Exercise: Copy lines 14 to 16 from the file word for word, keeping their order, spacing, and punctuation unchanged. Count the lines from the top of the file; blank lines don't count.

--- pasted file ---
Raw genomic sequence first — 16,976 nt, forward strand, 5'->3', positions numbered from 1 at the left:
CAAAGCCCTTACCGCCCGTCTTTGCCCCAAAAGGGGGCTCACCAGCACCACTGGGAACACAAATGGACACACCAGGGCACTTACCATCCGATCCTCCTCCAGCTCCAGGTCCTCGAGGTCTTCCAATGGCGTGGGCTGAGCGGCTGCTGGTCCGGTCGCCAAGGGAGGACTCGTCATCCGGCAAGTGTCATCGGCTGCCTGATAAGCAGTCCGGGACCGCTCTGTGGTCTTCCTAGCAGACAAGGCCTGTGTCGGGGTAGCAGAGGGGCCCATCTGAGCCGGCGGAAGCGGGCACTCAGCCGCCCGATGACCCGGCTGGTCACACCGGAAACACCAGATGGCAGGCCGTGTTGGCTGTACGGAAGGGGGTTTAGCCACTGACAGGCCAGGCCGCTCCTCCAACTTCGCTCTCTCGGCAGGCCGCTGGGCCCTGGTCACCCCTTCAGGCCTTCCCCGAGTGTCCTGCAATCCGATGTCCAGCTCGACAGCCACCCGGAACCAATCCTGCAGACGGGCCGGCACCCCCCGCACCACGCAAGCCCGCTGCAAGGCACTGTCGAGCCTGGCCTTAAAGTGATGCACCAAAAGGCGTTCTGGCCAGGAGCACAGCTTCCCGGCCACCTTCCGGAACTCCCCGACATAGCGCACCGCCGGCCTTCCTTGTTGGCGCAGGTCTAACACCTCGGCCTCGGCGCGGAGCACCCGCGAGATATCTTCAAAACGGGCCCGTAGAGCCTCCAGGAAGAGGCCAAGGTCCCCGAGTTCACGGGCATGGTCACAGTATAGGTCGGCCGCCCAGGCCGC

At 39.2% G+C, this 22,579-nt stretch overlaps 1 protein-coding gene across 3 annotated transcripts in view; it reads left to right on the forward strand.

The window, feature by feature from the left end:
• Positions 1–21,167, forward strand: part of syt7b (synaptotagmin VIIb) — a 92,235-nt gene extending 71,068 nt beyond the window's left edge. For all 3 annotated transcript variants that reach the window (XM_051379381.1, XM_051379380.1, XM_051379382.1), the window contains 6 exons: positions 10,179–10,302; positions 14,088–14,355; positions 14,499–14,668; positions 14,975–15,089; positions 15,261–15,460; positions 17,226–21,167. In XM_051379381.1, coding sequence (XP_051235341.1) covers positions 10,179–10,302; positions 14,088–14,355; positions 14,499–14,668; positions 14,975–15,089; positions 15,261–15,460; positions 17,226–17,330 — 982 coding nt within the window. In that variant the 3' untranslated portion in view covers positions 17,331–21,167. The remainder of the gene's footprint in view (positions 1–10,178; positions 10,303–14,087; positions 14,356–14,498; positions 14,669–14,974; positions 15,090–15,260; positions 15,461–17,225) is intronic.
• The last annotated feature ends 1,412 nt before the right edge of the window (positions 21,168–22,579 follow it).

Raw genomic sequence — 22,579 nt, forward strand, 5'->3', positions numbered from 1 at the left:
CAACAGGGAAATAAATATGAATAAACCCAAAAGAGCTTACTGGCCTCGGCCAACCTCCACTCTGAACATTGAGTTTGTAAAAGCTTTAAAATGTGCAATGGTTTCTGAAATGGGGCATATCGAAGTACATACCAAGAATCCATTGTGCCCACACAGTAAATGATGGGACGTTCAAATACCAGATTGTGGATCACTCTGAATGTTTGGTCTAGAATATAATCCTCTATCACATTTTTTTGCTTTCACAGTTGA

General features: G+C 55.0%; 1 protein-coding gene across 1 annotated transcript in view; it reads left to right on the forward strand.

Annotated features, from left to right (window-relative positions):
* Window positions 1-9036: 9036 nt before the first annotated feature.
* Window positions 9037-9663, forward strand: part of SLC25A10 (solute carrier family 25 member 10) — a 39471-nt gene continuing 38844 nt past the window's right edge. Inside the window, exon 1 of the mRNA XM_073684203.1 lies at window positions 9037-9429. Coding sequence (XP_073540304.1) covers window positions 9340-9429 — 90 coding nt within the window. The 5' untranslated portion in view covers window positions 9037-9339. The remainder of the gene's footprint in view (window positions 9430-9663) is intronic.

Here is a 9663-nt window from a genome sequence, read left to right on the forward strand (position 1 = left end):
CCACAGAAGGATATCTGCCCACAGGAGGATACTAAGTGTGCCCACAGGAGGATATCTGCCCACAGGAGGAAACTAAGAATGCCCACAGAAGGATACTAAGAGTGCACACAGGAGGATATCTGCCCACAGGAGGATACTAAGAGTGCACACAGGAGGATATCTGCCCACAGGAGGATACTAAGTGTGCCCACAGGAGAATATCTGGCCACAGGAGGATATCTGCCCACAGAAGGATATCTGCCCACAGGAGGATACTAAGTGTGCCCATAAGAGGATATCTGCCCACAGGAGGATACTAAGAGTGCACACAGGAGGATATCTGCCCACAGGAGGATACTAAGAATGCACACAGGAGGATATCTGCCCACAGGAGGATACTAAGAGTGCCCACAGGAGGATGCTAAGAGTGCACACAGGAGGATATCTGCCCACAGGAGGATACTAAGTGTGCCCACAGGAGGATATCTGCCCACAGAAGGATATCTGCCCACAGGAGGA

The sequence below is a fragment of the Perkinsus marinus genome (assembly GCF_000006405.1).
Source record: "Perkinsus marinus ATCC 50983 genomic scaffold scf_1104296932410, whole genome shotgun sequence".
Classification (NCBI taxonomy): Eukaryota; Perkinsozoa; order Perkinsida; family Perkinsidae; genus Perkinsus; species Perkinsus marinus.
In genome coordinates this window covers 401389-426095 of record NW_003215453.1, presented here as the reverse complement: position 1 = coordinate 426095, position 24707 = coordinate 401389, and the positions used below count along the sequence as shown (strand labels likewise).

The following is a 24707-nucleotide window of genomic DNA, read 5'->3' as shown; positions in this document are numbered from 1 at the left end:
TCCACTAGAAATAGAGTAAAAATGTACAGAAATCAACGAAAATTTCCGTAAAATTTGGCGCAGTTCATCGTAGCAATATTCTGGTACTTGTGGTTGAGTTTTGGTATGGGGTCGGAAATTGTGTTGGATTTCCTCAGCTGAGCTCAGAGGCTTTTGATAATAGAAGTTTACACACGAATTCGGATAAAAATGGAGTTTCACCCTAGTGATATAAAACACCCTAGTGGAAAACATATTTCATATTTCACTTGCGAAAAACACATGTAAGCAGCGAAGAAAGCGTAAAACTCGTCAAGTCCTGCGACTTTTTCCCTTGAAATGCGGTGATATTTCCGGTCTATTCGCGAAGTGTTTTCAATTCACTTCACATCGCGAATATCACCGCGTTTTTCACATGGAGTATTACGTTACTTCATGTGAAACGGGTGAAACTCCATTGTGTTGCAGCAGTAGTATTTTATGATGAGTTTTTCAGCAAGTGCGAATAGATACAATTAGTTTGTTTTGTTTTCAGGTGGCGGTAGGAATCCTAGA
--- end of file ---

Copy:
CCACAGAAGGATATCTGCCCACAGGAGGATACTAAGTGTGCCCACAGGAGGATATCTGCCCACAGGAGGAAACTAAGAATGCCCACAGAAGGATACTAAGAGTGCACACAGGAGGATATCTGCCCACAGGAGGATACTAAGAGTGCACACAGGAGGATATCTGCCCACAGGAGGATACTAAGTGTGCCCACAGGAGAATATCTGGCCACAGGAGGATATCTGCCCACAGAAGGATATCTGCCCACAGGAGGATACTAAGTGTGCCCATAAGAGGATATCTGCCCACAGGAGGATACTAAGAGTGCACACAGGAGGATATCTGCCCACAGGAGGATACTAAGAATGCACACAGGAGGATATCTGCCCACAGGAGGATACTAAGAGTGCCCACAGGAGGATGCTAAGAGTGCACACAGGAGGATATCTGCCCACAGGAGGATACTAAGTGTGCCCACAGGAGGATATCTGCCCACAGAAGGATATCTGCCCACAGGAGGA

The sequence below is a fragment of the Perkinsus marinus genome (assembly GCF_000006405.1).
Source record: "Perkinsus marinus ATCC 50983 genomic scaffold scf_1104296932410, whole genome shotgun sequence".